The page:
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Outcomes in preterm infants M.J. Platt Norwich Medical School, University of East Anglia, Norwich NR4 7TJ, UK
abstract Preterm birth is defined as birth before 37 completed weeks gestation, and it is estimated that each day, across the world over 41,000 infants are born before this gestational age. The risk of adverse consequences declines with increasing gestational age. While this paper focuses on the consequences of preterm birth, the adverse consequences for infants born at 38 and 39 weeks gestation are also of a higher risk than those for infants born at 40 weeks gestation, with the neonatal mortality risk increasing again in infants born beyond the 42nd week of gestation. ª 2014 The Royal Society for Public Health. Published by Elsevier Ltd. All rights reserved.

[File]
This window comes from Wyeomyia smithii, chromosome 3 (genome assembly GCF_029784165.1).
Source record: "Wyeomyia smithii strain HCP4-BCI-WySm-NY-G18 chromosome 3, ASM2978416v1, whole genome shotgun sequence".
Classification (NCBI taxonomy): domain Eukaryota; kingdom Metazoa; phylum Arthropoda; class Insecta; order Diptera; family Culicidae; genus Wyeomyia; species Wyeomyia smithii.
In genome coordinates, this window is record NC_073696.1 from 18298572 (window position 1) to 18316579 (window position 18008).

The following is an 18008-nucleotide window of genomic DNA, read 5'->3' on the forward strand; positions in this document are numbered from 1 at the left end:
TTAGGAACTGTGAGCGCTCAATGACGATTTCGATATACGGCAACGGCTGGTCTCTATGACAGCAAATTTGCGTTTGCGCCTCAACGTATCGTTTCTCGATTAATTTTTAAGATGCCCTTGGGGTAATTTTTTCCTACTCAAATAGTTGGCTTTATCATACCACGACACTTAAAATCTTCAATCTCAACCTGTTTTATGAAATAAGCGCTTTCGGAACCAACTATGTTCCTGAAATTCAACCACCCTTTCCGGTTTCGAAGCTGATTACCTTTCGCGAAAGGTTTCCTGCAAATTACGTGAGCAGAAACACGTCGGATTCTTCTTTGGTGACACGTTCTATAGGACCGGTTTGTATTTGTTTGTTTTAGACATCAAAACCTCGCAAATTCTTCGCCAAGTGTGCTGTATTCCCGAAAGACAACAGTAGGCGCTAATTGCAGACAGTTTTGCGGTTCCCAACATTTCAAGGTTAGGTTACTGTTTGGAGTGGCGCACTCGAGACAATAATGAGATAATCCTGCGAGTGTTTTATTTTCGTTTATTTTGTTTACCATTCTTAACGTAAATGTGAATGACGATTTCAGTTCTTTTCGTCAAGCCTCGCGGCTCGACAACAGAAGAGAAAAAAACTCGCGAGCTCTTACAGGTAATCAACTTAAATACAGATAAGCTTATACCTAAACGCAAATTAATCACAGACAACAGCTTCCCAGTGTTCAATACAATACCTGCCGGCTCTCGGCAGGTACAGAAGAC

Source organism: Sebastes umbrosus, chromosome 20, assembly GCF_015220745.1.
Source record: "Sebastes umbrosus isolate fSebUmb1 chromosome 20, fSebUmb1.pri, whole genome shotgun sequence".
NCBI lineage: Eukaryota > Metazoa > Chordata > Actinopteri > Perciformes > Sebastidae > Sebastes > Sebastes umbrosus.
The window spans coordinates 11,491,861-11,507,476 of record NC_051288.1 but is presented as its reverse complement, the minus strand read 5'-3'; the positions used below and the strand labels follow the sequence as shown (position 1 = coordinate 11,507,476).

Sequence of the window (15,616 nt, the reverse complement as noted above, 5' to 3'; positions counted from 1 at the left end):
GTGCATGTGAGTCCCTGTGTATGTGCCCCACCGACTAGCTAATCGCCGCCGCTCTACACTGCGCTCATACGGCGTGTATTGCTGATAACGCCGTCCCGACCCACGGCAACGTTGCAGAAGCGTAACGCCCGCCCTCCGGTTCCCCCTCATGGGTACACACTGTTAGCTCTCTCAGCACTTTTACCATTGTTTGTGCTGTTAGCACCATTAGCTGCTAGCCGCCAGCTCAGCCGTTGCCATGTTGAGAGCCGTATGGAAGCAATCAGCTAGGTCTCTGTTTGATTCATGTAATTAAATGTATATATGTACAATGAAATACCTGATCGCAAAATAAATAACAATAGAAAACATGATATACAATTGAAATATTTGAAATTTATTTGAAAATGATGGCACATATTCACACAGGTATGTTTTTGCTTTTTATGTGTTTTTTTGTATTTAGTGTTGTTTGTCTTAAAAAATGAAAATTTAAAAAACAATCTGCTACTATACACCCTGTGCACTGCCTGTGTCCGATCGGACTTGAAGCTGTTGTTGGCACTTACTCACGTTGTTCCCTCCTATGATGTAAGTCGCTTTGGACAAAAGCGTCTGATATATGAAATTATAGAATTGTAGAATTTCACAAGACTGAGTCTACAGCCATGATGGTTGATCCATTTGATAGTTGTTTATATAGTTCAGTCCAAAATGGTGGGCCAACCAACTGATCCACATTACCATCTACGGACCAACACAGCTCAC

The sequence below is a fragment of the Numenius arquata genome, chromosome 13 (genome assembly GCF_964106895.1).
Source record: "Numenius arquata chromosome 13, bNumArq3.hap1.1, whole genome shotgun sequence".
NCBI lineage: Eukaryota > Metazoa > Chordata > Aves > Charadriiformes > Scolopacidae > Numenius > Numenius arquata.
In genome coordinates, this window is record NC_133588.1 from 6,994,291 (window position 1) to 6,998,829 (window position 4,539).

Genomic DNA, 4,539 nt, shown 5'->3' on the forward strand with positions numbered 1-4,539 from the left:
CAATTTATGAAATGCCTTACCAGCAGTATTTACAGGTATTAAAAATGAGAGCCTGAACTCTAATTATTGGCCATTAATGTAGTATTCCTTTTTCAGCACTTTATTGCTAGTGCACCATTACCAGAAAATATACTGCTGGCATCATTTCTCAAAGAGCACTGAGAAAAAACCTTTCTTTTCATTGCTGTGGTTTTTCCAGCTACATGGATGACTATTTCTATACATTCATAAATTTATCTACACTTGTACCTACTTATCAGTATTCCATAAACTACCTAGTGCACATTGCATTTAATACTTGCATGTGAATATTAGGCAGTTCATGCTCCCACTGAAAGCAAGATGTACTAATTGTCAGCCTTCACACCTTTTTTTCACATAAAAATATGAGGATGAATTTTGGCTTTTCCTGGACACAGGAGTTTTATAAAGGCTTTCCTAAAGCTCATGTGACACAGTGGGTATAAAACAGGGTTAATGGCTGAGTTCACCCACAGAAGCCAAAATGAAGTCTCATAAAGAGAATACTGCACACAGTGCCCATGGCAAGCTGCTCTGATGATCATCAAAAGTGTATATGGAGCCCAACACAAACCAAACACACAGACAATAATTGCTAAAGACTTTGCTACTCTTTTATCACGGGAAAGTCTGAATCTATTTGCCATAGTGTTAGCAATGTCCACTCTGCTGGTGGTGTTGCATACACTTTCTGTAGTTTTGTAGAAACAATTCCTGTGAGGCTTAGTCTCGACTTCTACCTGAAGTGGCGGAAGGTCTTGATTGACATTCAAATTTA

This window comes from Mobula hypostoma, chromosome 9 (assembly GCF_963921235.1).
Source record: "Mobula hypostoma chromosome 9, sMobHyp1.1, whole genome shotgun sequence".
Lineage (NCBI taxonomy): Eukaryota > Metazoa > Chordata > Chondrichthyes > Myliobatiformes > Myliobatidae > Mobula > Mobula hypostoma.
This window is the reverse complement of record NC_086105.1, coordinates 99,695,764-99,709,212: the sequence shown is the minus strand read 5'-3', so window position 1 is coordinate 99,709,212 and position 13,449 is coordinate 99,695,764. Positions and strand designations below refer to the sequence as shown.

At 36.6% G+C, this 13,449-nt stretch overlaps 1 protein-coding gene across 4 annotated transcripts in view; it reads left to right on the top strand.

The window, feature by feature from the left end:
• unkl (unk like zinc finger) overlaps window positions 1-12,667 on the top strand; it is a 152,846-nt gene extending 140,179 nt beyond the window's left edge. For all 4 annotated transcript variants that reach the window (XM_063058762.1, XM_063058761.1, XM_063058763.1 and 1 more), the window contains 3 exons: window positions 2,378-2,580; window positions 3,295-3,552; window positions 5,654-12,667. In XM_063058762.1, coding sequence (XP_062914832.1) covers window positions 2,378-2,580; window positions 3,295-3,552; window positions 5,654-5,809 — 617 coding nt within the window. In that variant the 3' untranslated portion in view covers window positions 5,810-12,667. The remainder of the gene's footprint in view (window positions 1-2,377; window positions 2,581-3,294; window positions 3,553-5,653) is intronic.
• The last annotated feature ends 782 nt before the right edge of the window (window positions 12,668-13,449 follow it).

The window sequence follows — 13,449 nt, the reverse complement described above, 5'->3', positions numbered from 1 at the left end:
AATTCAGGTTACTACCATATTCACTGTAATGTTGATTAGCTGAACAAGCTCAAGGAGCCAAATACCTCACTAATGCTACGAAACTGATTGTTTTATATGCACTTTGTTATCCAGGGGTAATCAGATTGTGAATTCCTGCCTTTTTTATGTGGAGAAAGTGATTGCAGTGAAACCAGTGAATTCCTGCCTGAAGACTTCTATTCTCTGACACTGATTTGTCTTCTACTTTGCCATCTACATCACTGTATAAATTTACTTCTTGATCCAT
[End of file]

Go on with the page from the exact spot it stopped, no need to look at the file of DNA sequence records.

Introduction Preterm birth is defined as birth before 37 completed weeks gestation, and it is estimated that each day, across the world over 41,000 infants are born before this gestational age.1 These infants may be born early precipitated by or as a consequence of maternal antenatal problems, or spontaneously with no apparent precipitating factors. Most preterm infants have a higher risk of death than their more mature peers, and those that survive are often impaired physically, cognitively and/or emotionally. Even in high income countries, with relatively low preterm birth rates, the health needs of preterm infants can be extensive, both in terms of immediate post natal support for the infant (e.g. neonatal intensive care) and their family, and for some, lifelong support. Preterm birth is sub-classified according to gestation at delivery into extreme preterm (